Pennsylvania becomes strictest state with new reform as Senate Bill 25 passes

Harrisburg, Dauphin County, Pa. - Hundreds of nurse practitioners (NPs) from across Pennsylvania traveled to Harrisburg on Tuesday and rallied on the steps of the Capitol rotunda to advocate for better access to care for residents and show their support for Senate Bill 25 and House Bill 100.

 

An hour later, the Senate Consumer Protection & Professional Licensure Committee passed Senate Bill 25 by a margin of 13-to-2.

 

The bills would enable NPs to provide primary and specialized care patients across Pennsylvania, especially those living in rural and underserved communities, by modernizing the state’s licensure rules. SB25 and HB100 have bipartisan support from legislators and numerous statewide and national organizations, including AARP Pennsylvania, the Hospital and Healthsystem Association of Pa., and more.

 

A full list of supporting organizations is here.

 

“On behalf of patients across Pennsylvania, we thank lawmakers for taking the first step toward modern health care laws. Full practice authority for nurse practitioners means three things for patients: higher health care quality, increased access, and lower costs,” said Lorraine Bock, President of the Pa. Coalition of Nurse Practitioners (PCNP).

 

“Nurse practitioners and physicians will always work together, just as they do in the 22 states that have already enacted this reform. This is about fixing the paperwork requirements so that patients can benefit.”

 

Dr. Edward Podczaski, M.D. is a gynecologic oncologist with PinnacleHealth Women’s Cancer Center.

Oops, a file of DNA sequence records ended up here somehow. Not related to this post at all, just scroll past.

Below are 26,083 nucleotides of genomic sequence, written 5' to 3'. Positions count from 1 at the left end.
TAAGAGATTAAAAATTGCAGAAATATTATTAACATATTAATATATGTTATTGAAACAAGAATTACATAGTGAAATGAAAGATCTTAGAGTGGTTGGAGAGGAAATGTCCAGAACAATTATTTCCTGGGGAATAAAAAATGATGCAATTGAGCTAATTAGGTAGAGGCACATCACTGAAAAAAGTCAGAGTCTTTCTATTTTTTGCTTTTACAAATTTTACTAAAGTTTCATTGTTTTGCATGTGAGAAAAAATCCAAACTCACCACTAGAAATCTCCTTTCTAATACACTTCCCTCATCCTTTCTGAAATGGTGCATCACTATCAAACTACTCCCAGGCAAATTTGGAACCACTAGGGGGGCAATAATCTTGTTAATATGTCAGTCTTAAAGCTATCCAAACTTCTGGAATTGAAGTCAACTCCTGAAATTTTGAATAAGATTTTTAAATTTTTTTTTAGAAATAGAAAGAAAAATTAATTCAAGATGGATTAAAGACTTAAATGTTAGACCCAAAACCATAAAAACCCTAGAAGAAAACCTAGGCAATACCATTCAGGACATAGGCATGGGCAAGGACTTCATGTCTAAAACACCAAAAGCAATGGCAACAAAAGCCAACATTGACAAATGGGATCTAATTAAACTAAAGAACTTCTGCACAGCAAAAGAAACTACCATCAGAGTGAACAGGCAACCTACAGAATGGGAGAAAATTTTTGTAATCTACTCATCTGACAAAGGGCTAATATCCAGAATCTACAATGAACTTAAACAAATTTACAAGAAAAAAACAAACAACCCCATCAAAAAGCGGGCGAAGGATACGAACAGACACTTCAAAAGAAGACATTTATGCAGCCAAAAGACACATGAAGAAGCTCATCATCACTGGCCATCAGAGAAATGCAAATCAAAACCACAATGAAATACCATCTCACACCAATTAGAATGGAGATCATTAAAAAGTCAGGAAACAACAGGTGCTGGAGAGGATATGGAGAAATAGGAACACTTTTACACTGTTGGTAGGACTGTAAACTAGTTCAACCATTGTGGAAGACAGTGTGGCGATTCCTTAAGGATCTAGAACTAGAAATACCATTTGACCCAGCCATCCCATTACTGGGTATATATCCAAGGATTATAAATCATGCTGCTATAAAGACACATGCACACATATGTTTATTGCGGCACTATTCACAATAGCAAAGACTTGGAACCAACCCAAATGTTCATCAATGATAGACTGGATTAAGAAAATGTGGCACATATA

“As a physician, I see the many ways that patients benefit from regular access to quality care. Unfortunately, I also see what happens when they don’t have regular health care,” Dr. Podczaski said. “Twenty-two states already allow nurse practitioners full practice authority. Nearly 35% of Pennsylvanians live in an area with inadequate access to primary care. There are not enough physicians in practice in smaller communities and certified nurse practitioners may provide a solution to this need.”

 

Lieutenant Commander Dennis MacDougall, USN, Ret. became a nurse practitioner in the United States Navy. He currently works as an emergency room NP in York County.

 

“Several years ago I ran the largest emergency department in the entire Department of Defense system and the busiest emergency room in the Virginia Beach area. We served over 500 thousand veterans. I retired after 27 years of service, and now I want to take what I learned, start a business, and serve patients here, especially fellow veterans” Lt. Cmdr. MacDougall said.

 

“But state law meant that I couldn’t just come to York and continue what I had been doing for 27 years in the Navy. Our laws should work with veterans, patients, entrepreneurs and care providers to serve our communities.”

 

Under the legislation, every nurse practitioner would be required to:

·       Have a bachelor’s degree

·       Have a master’s degree or doctorate

·       Earn national certification

·       Comply with the ongoing guidance and oversight of the State Board of Nursing

·       Complete 3,600 hours and three years under the existing collaborative agreement mandate before being eligible for full practice authority

o   Note: the 3,600 hour/three year requirement would make Pennsylvania the strictest state in the country to enact this reform. 


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